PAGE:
Lastega ja lastele

Auhinnaga „Lastega ja lastele“ täname ja tunnustame inimesi ja organisatsioone, kelle uued algatused või pikemaajaline tegevus on positiivselt mõjutanud laste ja perede käekäiku.
Tunnustusauhinna taotluste voor on avatud 15. aprillini.

Esita taotlus

But those men are not wearing any trousers!

On 22 February, at the initiative of and with support from SEB Heategevusfond, children from Estonian substitute homes and safe houses went to see a production of the ballet “Coppelia”, based on the short story “The Sandman” by E. T. A. Hoffmann, at the Estonian National Opera. A total of 229 children from Tartu, Tallinn and Viljandi, from Harju, Pärnu and Ida-Viru counties went to the theatre.

Costumes and hairdos

For quite a few children, this was their first visit to the theatre, and they prepared with care. They knew that during a ballet performance no talking is allowed. On the other hand, the ballerinas wear those wonderful dresses all girls dream about. Some of the children had seen “The Nutcracker”, so they told others what to expect from a ballet.

The children started preparing for the visit already on the previous day, choosing dresses, white shirts and creased trousers, even ties. It is nice to see that children know you need to dress up a bit when going to the theatre and that this is a kind of ritual that helps set the festive mood. Teachers have noticed that at moments like this, 12-year-old Ira turns into a truly motherly older sister for her 8-year-old brother Nikita. She chooses clothes for Nikita and dresses him (though the boy could very well do this on his own) like a little child – and Nikita loves the attention, so they are both happy and in a good mood.

Laura put on a light pink party dress with a black bodice, white tights and black lacquer shoes, looking like a ballet dancer herself. From some homes, even the youngest children had been taken along to the ballet, and their party clothes were no poorer than those of the older girls and boys. Little Andre chose his own party clothes, proudly repeating that he is going to the theatre. In the morning, the dressing up “ritual” continued with hairdos, and everyone was really excited for the event. Once the hairdos were done, the trip could start.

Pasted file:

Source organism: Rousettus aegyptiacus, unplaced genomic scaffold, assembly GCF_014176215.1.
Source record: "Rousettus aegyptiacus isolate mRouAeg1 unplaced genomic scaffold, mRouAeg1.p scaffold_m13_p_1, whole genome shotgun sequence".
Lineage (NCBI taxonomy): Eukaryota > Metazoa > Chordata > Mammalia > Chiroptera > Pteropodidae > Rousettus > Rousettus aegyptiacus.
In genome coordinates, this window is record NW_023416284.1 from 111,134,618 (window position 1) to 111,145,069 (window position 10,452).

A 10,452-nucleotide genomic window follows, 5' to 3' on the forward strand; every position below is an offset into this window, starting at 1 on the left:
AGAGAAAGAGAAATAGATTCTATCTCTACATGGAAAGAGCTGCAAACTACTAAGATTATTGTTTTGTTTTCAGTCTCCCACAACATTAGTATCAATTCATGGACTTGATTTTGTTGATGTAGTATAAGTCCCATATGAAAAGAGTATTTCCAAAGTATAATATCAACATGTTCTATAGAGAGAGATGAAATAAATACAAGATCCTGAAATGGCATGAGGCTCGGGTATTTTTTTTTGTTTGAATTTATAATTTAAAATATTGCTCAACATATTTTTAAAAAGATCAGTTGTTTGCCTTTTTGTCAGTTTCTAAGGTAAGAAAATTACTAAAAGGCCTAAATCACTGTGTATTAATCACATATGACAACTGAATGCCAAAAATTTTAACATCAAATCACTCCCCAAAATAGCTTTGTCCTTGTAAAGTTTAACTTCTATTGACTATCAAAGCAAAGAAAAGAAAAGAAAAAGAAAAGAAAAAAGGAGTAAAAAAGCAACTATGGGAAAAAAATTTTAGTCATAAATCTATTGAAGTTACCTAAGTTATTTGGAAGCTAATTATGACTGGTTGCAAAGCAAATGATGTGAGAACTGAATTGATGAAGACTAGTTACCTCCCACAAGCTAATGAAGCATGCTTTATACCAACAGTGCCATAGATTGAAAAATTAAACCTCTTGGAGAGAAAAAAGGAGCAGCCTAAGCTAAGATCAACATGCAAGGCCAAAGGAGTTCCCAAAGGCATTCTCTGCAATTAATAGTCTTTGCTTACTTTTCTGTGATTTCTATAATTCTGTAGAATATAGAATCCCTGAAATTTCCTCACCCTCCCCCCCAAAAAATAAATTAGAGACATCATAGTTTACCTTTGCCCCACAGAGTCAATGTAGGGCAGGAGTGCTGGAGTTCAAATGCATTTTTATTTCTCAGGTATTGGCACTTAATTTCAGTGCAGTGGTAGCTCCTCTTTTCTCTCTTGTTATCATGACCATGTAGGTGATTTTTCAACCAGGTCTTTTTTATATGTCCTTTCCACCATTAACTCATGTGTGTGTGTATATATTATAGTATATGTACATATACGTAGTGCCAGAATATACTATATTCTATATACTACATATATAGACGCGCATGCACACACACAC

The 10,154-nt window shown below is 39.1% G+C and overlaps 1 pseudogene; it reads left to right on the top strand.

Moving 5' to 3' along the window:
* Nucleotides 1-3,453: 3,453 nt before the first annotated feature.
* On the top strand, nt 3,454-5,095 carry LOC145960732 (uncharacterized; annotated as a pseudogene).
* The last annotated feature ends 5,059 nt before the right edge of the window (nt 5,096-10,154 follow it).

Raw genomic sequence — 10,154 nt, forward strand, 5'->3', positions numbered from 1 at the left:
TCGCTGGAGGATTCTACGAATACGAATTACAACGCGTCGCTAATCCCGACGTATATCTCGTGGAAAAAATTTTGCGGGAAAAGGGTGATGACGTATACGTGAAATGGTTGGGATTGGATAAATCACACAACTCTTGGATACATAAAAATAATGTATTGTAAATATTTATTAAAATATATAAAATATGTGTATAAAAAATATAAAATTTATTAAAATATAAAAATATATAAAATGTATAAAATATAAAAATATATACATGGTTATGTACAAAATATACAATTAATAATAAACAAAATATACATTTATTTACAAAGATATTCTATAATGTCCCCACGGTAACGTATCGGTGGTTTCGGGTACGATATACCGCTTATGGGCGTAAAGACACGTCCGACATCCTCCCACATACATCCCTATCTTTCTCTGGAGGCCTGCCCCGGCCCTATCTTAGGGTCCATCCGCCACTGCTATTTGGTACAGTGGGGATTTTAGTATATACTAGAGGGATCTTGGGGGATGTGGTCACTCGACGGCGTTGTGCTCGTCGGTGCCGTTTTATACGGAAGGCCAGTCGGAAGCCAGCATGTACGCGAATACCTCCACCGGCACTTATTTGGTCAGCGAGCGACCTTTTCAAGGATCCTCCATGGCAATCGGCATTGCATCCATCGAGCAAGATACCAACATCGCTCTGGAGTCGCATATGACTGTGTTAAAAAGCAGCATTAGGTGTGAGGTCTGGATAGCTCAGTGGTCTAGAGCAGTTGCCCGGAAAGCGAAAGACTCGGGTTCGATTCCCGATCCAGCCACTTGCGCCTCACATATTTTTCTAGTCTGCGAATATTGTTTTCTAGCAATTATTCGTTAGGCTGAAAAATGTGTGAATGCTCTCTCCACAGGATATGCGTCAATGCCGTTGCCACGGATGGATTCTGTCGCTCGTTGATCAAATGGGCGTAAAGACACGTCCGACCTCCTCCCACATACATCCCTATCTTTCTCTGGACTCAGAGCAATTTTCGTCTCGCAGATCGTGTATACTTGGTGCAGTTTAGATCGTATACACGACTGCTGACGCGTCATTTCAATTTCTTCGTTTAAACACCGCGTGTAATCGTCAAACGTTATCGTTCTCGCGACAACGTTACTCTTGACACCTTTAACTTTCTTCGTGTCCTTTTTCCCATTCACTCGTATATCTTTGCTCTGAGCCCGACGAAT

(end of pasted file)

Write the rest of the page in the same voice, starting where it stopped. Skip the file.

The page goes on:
A tour of Estonia

The children were impressed with the fancy theatre-house. First, they were shown around the theatre. Some of the children, who had seen “The Nutcracker” in the autumn, were already familiar with the rooms. During the tour, they recalled the previous tour, pointing out what had changed in the meantime – for example, the placement of wigs in the dressing room. The children, who saw the stage and backstage area for the first time, were impressed with how big everything is. During the tour, the guests were taken to the highest floor of Estonia as well. The children were like courageous mountaineers, happily climbing the stairs, higher and higher.

It was nice to see girls taking photos of everything with their phones. Quiet and shy 7-year-old Jaana surprised her teacher with her courage, as she kept asking the tour guide why something is like this and something like that.

The props storage room and backstage area were also very exciting for the children. When meeting the dancers, the little ones learned that a false nose and false hair can be put on people with the help of make-up. Now they have seen and touched it all!

The teachers were also impressed by the great 4-year-old boy who had some pretty good questions to ask from the dancers. A year ago, this boy only used nouns, formed very few simple sentences, and did not dare to speak to any strangers. Now, he kept asking great questions from a total stranger, sincerely wondering, for example, why the man does not have his own real hair and nose...

Kuldar also really enjoyed the props warehouse, which he saw for the first time. Many small boys could not believe these things are not real, as they all seemed so real.

The children were excited to see the dancers and how make-up was applied to them, and were delighted to touch with their own hands the dresses and boots the actors wore on the stage.

The ballet was enchanted with music and costumes

When the lights went down and the hall became quiet, everyone was excited to see what would appear from behind the curtains. But the curtains did not open straight away, so little Andre was worried why they were not moving. After the overture, the curtains finally moved and the fairy-tale could begin.

All children had been given programmes, which for “Coppelia” are especially thorough and exciting. Three-year-old Juuli and 4-year-old Andre never once trusted their programmes to anyone else, but only gave their “property” to the teacher for a moment – when they took photos together with the ballet dancers.

The programme stated that the first act takes place on a town square, and a mysterious girl, who is actually a puppet, appears on the balcony of a house. With some help from the teachers, the children already knew that, but the male lead, who wanted to meet this unknown beauty, did not. The result was a series of events that the children rooted for with their bodies and souls.